My sweet guy's answer was that he'd go to Israel to meet my Saba and Safta, my grandparents. And mine? Was Italy. Oy. The room warmed with laughter when the answers were revealed. And this, too, was the kind of laughter that felt good to share. Past and present and future stories colliding and shoving their way toward some sort of an ending, or at the very least the next chapter told.

Jason's and my answers haven't changed; we've yet to take these golden trips, and I can't wait until we do. Setting foot on new ground, tasting new food, shaking hands lined by different work and kissed beneath a different sun is life-changing.

2013-09-25-Greece4.jpg Photo via Galit Breen, Greece 2013 with People to People

Shawn Achor, New York Times bestselling author of Before Happiness and CEO of GoodThink, says, "Happiness isn't the belief that we don't need to change, it's the belief that we can change. In The Happiness Advantage I define happiness as the joy we feel striving for our potential. That means that we, and our children, are happiest when we feel like there is potential that we can still achieve and that we're moving in the right direction."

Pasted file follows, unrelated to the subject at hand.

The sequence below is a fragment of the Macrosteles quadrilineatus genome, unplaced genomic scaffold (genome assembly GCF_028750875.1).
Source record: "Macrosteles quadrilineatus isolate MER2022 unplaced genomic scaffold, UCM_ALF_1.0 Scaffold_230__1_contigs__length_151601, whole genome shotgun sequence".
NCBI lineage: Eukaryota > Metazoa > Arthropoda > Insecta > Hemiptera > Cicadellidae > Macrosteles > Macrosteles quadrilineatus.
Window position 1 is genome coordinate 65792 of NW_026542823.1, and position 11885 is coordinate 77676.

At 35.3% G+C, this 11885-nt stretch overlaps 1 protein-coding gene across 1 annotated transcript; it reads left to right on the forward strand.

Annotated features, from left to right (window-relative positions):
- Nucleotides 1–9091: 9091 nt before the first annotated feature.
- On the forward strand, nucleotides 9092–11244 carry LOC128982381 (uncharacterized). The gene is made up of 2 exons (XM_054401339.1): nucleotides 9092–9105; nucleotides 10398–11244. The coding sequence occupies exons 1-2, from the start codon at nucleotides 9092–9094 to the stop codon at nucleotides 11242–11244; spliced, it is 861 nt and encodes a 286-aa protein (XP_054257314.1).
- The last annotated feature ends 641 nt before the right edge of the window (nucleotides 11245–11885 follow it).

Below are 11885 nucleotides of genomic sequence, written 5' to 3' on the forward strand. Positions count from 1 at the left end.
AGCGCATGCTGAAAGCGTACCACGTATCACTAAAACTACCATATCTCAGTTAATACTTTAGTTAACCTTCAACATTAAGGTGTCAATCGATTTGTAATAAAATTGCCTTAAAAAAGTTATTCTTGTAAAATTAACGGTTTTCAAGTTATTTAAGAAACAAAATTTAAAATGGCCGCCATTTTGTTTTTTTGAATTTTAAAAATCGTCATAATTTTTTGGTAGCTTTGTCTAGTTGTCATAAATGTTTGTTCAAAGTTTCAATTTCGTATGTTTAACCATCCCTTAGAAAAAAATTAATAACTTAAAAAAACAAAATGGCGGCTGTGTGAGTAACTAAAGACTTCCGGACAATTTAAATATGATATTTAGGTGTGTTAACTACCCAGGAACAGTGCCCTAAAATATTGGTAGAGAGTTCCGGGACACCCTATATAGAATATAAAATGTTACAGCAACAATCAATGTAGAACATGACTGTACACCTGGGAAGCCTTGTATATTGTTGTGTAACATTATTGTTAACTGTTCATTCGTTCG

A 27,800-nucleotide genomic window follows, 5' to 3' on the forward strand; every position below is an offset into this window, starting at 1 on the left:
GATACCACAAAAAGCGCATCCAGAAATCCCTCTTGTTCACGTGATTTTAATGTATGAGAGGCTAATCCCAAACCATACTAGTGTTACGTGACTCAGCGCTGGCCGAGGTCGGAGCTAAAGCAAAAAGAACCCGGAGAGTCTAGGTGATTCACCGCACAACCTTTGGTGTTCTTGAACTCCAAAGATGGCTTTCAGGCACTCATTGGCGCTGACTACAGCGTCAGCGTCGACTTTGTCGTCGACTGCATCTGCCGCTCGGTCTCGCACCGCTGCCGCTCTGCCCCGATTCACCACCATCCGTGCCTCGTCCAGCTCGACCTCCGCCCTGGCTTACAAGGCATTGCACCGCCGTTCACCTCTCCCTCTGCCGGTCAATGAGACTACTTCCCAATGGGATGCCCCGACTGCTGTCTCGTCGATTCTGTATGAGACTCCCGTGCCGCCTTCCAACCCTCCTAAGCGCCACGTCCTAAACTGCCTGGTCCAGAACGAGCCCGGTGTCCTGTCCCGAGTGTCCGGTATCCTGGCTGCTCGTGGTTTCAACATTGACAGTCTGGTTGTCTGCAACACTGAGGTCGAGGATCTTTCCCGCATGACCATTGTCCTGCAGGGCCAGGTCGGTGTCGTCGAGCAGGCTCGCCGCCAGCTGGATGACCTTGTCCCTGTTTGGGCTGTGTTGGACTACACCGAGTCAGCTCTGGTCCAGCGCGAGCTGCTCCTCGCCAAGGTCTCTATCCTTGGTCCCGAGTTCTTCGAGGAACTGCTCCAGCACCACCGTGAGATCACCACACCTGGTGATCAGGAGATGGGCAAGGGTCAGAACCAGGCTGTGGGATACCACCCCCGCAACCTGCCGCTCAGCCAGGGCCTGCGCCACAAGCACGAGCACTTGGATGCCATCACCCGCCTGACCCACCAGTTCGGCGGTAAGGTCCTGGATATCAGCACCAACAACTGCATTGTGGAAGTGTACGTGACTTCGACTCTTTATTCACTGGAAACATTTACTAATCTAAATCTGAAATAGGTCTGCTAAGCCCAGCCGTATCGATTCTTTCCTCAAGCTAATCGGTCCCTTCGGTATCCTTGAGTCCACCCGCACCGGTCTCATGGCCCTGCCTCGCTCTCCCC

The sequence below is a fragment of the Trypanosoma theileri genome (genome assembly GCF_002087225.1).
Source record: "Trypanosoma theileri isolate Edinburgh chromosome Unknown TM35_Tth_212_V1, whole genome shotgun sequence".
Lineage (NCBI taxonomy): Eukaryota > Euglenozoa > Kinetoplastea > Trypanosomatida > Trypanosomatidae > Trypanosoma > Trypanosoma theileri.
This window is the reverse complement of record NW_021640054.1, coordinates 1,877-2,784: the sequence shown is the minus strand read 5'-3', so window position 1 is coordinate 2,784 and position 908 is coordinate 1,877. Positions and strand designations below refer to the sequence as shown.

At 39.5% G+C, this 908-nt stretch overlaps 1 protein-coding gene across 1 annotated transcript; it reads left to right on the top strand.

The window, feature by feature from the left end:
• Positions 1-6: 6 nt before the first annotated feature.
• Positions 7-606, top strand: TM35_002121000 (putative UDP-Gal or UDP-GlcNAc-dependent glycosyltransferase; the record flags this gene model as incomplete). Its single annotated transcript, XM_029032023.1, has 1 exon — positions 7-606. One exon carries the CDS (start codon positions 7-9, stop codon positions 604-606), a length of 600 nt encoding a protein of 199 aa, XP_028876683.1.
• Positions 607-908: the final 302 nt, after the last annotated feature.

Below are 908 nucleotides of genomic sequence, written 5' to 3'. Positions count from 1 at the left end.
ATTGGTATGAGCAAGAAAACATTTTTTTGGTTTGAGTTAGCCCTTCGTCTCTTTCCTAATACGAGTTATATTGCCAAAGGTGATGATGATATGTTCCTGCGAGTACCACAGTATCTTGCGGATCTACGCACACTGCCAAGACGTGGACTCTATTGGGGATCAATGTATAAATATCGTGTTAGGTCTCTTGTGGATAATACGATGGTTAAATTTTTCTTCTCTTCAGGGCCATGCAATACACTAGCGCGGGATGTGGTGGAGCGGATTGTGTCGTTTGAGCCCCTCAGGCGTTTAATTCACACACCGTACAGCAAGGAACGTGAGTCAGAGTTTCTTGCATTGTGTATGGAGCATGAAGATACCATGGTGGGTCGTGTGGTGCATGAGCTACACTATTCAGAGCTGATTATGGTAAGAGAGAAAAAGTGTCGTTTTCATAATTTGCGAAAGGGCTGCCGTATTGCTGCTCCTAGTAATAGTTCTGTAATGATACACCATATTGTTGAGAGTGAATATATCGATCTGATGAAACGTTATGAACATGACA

So when I ask my children where they want to go, I mean it. I want them to dream big and travel far. I want their answers to not match. I want them to have a Bucket List and Someday Dream. And then? I want them to go.

Their answers come at me in the way always do: Everyone answers at once, voices braiding, telling the story of what it's like to be in a family of five.

Fall sunshine slices through the open window. Our puggle, Louie, sleeps at my feet. Dinner and sports and laundry and bedtime can wait -- there are dreams to be shared here.

Brody's answer is immediate. China. Of course. He's been obsessed with China since Jason traveled there for work. When he came home -- tired and rumpled and happy in the way that only traveling can leave you -- he slipped a Chinese coin into Brody's hand. "You can spend this when you go." He said, leaning down, knees to carpet, eyes to heart. Their heads were nestled close; his chocolate strands bold against Brody's shocking shade of gold. Brody wrapped his tiny fingers around that coin, looked into Jason's eyes, and nodded. Their deal was sealed.